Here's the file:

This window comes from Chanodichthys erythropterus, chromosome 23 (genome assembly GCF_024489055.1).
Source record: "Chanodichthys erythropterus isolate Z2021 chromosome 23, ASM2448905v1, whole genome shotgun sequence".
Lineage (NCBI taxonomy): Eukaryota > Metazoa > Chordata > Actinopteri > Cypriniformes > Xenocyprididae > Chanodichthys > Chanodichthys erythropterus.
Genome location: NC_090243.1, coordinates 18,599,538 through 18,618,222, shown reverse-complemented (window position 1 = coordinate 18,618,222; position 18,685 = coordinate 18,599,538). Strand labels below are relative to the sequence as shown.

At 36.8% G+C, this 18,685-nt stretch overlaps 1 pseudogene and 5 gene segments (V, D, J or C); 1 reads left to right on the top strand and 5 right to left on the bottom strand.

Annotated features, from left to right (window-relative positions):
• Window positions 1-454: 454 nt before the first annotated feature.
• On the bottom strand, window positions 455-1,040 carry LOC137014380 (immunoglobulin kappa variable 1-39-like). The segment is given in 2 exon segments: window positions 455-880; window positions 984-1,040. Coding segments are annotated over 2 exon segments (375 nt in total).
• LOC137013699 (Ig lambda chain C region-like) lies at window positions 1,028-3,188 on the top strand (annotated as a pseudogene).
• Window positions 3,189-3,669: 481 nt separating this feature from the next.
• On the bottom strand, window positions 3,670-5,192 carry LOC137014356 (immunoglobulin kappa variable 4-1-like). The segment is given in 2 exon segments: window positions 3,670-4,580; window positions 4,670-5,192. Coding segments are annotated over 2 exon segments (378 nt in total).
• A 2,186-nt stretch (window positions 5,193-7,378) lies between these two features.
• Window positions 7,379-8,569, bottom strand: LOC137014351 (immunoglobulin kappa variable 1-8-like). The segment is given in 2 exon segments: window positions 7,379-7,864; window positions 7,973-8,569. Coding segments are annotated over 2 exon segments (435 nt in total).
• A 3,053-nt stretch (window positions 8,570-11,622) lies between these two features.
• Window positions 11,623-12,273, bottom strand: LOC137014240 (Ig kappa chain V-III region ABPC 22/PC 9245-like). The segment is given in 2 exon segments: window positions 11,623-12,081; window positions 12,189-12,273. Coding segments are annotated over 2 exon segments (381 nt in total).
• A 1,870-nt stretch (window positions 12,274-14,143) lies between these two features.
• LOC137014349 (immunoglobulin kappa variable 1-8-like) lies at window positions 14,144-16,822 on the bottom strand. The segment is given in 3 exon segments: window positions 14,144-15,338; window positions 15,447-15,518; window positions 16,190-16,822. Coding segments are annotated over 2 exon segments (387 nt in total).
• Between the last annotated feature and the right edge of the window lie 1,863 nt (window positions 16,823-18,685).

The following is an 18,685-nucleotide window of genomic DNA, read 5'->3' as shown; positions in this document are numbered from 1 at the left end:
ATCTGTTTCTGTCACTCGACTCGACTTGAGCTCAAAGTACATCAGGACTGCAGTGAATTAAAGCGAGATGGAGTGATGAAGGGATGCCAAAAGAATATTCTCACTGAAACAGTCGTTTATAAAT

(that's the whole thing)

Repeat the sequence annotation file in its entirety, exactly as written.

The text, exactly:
This window comes from Chanodichthys erythropterus, chromosome 23 (genome assembly GCF_024489055.1).
Source record: "Chanodichthys erythropterus isolate Z2021 chromosome 23, ASM2448905v1, whole genome shotgun sequence".
Lineage (NCBI taxonomy): Eukaryota > Metazoa > Chordata > Actinopteri > Cypriniformes > Xenocyprididae > Chanodichthys > Chanodichthys erythropterus.
Genome location: NC_090243.1, coordinates 18,599,538 through 18,618,222, shown reverse-complemented (window position 1 = coordinate 18,618,222; position 18,685 = coordinate 18,599,538). Strand labels below are relative to the sequence as shown.

At 36.8% G+C, this 18,685-nt stretch overlaps 1 pseudogene and 5 gene segments (V, D, J or C); 1 reads left to right on the top strand and 5 right to left on the bottom strand.

Annotated features, from left to right (window-relative positions):
• Window positions 1-454: 454 nt before the first annotated feature.
• On the bottom strand, window positions 455-1,040 carry LOC137014380 (immunoglobulin kappa variable 1-39-like). The segment is given in 2 exon segments: window positions 455-880; window positions 984-1,040. Coding segments are annotated over 2 exon segments (375 nt in total).
• LOC137013699 (Ig lambda chain C region-like) lies at window positions 1,028-3,188 on the top strand (annotated as a pseudogene).
• Window positions 3,189-3,669: 481 nt separating this feature from the next.
• On the bottom strand, window positions 3,670-5,192 carry LOC137014356 (immunoglobulin kappa variable 4-1-like). The segment is given in 2 exon segments: window positions 3,670-4,580; window positions 4,670-5,192. Coding segments are annotated over 2 exon segments (378 nt in total).
• A 2,186-nt stretch (window positions 5,193-7,378) lies between these two features.
• Window positions 7,379-8,569, bottom strand: LOC137014351 (immunoglobulin kappa variable 1-8-like). The segment is given in 2 exon segments: window positions 7,379-7,864; window positions 7,973-8,569. Coding segments are annotated over 2 exon segments (435 nt in total).
• A 3,053-nt stretch (window positions 8,570-11,622) lies between these two features.
• Window positions 11,623-12,273, bottom strand: LOC137014240 (Ig kappa chain V-III region ABPC 22/PC 9245-like). The segment is given in 2 exon segments: window positions 11,623-12,081; window positions 12,189-12,273. Coding segments are annotated over 2 exon segments (381 nt in total).
• A 1,870-nt stretch (window positions 12,274-14,143) lies between these two features.
• LOC137014349 (immunoglobulin kappa variable 1-8-like) lies at window positions 14,144-16,822 on the bottom strand. The segment is given in 3 exon segments: window positions 14,144-15,338; window positions 15,447-15,518; window positions 16,190-16,822. Coding segments are annotated over 2 exon segments (387 nt in total).
• Between the last annotated feature and the right edge of the window lie 1,863 nt (window positions 16,823-18,685).

The following is an 18,685-nucleotide window of genomic DNA, read 5'->3' as shown; positions in this document are numbered from 1 at the left end:
ATCTGTTTCTGTCACTCGACTCGACTTGAGCTCAAAGTACATCAGGACTGCAGTGAATTAAAGCGAGATGGAGTGATGAAGGGATGCCAAAAGAATATTCTCACTGAAACAGTCGTTTATAAAT